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‘Challengers’ sizzles with bubbling ferocity

Katie Walsh – Tribune News Service (TNS)

By the time Luca Guadagnino’s erotically charged tennis film “Challengers” reaches its breathless, sweaty, pulse-pounding and deeply satisfying climax, you’ll be reaching for a cigarette, so to speak. Rarely is a film so sensorially captivating, every element of cinema, including script, cinematography, editing, score and performance blending together to create such a fizzy, frenzied brew, a chemical reaction of rage and lust sizzling with bubbling ferocity.

“Challengers” is a movie about bodies: sexy, strong, scarred bodies; bodies in glorious motion, crumpling under force, and drawn together over space and time, again and again. During a hard-fought match at a New Rochelle tournament, our players — which include the two men on the court and one woman, spectating on the sidelines — engage in body talk, communicating with gestures, glances, grunts and gasps, expressing what’s been left unsaid between them.

It’s the ultimate example of the concept that tennis isn’t just hitting a ball, it’s a relationship. This bit of wisdom was espoused by teen tennis phenom Tashi Duncan (Zendaya) 13 years prior to this match; now she watches this relationship unfold as two men smash the ball back and forth in front of her. They are her husband, Art Donaldson (Mike Faist), and her ex, Patrick Zweig (Josh O’Connor). Art is a honed, sculpted god, taped, gelled and optimized under Tashi’s watchful eye; Patrick is a grungy tennis bum, sleeping in his car, scamming sandwiches off sympathetic officials, and places to crash on Tinder. Over the course of each set, we’ll come to understand the complex relationship between this trio.

The script is the debut of playwright and novelist Justin Kuritzkes, who happens to be married to Celine Song, Oscar nominated this year for her debut feature, “Past Lives,” which also features a woman caught between two men, weighing passionate connection against pragmatic concerns. Where Song’s film was about the power and beauty of silence and patience, Kuritzkes’ script is hyperactive, the characters smart, cutting and acerbic, simultaneously deeply romantic and cynical. On a structural level, the screenplay can’t stop moving either. The central tennis match serves as a framing device for a series of flashbacks starting with the characters’ summer before college and covering every angst-ridden tangle in between.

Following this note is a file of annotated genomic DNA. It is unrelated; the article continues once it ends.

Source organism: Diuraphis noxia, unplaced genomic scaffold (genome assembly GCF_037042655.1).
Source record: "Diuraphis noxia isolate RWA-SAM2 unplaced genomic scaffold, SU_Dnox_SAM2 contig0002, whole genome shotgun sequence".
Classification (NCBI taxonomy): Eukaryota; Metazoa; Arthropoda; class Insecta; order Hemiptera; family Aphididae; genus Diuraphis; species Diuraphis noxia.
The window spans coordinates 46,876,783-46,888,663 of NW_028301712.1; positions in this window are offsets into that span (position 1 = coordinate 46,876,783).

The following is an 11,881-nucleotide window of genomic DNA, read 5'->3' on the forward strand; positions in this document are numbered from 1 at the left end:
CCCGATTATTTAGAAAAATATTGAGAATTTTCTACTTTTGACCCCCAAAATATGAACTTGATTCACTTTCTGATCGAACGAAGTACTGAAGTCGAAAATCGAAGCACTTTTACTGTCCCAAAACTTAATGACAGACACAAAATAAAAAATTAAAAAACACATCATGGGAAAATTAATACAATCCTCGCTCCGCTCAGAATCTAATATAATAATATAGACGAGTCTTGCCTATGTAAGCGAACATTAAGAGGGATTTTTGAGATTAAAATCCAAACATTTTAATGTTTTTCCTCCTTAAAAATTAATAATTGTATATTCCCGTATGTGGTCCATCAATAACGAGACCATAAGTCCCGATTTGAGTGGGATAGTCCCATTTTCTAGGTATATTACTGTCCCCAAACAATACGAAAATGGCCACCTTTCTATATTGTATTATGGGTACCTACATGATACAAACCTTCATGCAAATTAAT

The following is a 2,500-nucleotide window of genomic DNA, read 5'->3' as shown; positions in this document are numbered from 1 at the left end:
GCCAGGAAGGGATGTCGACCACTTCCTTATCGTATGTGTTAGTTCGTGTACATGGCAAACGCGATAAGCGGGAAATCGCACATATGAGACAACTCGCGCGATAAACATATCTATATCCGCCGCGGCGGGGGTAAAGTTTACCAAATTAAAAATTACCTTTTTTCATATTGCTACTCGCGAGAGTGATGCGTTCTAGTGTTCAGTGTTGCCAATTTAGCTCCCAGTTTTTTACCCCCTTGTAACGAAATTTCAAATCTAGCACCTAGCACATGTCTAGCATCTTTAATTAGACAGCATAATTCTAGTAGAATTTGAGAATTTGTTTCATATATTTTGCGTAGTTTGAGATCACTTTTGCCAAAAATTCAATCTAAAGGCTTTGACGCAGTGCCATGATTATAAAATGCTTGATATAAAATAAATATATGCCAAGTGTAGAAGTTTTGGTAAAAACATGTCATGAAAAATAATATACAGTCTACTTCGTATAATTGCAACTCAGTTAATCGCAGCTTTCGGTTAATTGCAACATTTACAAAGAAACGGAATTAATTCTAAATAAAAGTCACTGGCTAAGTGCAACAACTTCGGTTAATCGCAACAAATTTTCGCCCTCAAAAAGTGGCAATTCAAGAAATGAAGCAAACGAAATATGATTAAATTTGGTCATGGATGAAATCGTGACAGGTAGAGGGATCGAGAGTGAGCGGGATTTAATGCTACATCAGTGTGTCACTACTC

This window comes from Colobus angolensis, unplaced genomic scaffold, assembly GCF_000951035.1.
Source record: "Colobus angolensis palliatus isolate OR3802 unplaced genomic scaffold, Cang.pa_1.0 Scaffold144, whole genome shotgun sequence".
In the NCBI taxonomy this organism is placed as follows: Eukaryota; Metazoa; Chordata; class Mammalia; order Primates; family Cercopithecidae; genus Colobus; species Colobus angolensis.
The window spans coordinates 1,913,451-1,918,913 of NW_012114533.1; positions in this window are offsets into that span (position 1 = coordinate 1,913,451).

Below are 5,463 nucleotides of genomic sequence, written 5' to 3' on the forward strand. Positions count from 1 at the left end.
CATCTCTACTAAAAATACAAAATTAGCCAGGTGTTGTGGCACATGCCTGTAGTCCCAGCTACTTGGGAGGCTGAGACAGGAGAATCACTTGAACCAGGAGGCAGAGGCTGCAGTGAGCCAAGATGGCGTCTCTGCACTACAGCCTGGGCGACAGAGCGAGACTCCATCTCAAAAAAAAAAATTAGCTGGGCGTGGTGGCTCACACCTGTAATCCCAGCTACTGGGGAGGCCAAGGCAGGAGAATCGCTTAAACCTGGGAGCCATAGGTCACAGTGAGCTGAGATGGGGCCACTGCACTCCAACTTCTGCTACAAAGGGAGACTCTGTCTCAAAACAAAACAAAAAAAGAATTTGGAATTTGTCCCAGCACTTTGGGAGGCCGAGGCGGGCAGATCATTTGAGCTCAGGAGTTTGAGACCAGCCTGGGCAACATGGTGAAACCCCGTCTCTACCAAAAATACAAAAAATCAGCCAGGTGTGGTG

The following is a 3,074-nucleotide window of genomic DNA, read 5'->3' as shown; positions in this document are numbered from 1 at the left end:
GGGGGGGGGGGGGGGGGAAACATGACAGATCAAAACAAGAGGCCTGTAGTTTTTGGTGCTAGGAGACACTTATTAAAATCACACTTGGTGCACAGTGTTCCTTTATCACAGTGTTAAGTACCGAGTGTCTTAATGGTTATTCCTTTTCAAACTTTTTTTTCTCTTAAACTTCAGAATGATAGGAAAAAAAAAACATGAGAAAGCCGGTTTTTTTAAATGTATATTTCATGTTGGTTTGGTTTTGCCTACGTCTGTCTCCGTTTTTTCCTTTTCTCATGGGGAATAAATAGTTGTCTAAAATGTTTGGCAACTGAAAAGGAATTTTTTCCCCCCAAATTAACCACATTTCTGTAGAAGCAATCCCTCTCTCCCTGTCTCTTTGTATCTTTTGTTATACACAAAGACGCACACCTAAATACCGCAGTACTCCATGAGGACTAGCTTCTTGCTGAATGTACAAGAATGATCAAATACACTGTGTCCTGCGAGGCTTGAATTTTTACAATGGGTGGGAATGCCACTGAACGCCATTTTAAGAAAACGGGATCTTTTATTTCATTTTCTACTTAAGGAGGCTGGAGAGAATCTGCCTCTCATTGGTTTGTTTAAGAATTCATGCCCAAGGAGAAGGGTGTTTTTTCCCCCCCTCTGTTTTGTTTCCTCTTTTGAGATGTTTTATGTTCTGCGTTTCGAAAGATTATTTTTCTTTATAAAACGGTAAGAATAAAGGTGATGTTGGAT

But it’s Guadagnino’s filmmaking that elevates the material to truly transcendent heights. The film is shot with crisp, epic clarity by cinematographer Sayombhu Mukdeeprom, whose camera continually draws triangles between our players, and collaborates brilliantly with editor Marco Costa, who cuts in time with the throbbing techno score by Trent Reznor and Atticus Ross.

The match starts with extreme wide shots, mannered and removed, before the camera swoops in on Tashi as the beat drops, zeroing in on the woman for whom these men have always been competing. But as we come back to the match, again and again, the camera gets closer to Art and Patrick, becoming erratic and experimental. By the end, we’re seeing shots from the point of view of the players, the court and even the ball, wildly flying back and forth across the net, batted around like every person in this triangle has been by the others at some point.

It’s through this tennis metaphor that Kuritzkes and Guadagnino explore the way power, desire and ambition are woven throughout intimate relationships in a fetishistic way. The ruthlessly professional Tashi seems to get off on psychologically and sexually controlling Art and Patrick, which the chaotic Patrick resists and to which Art happily submits. Their marriage is one of his surrender to her wishes as an act of pure love and devotion, even though she is helplessly drawn to Patrick’s dancing, destructive flame. The sexually omnivorous and opportunistic Patrick, for all his indecision, sees the situation clearly, but then again, they all seem to. They just want what they want.

Guadagnino is one of our greatest auteurs of desire, especially the forbidden kind, and “Challengers” is a deeply erotic and sexy movie even though it doesn’t have all that much sex. Like everything else — conversation, arguments, catharsis — the sex is subsumed into tennis. Still, it is an incredibly lusty film, and it’s rare to enjoy this kind of explosive screen chemistry among all three performers.

Faist, who comes from theater and dance, moves with beautiful intention, and Mukdeeprom’s camera regards his every angle with fascination. In contrast, O’Connor embodies the kind of louche, grimy and utterly dangerous sexuality that most women find infuriating and irresistible. Zendaya is as enthrallingly intelligent, mysterious and unpredictable as she has ever been, and it’s easily her best performance.

“Challengers” is the kind of sexy, engrossing somewhat twisted romance we don’t see enough of these days, a thrilling film, thrillingly rendered in its layered storytelling expressed in the purest cinematic form. Take advantage while you can.



4 stars (out of 4)

MPA rating: R (for language throughout, some sexual content and graphic nudity)

Running time: 2:11

How to watch: In theaters April 26


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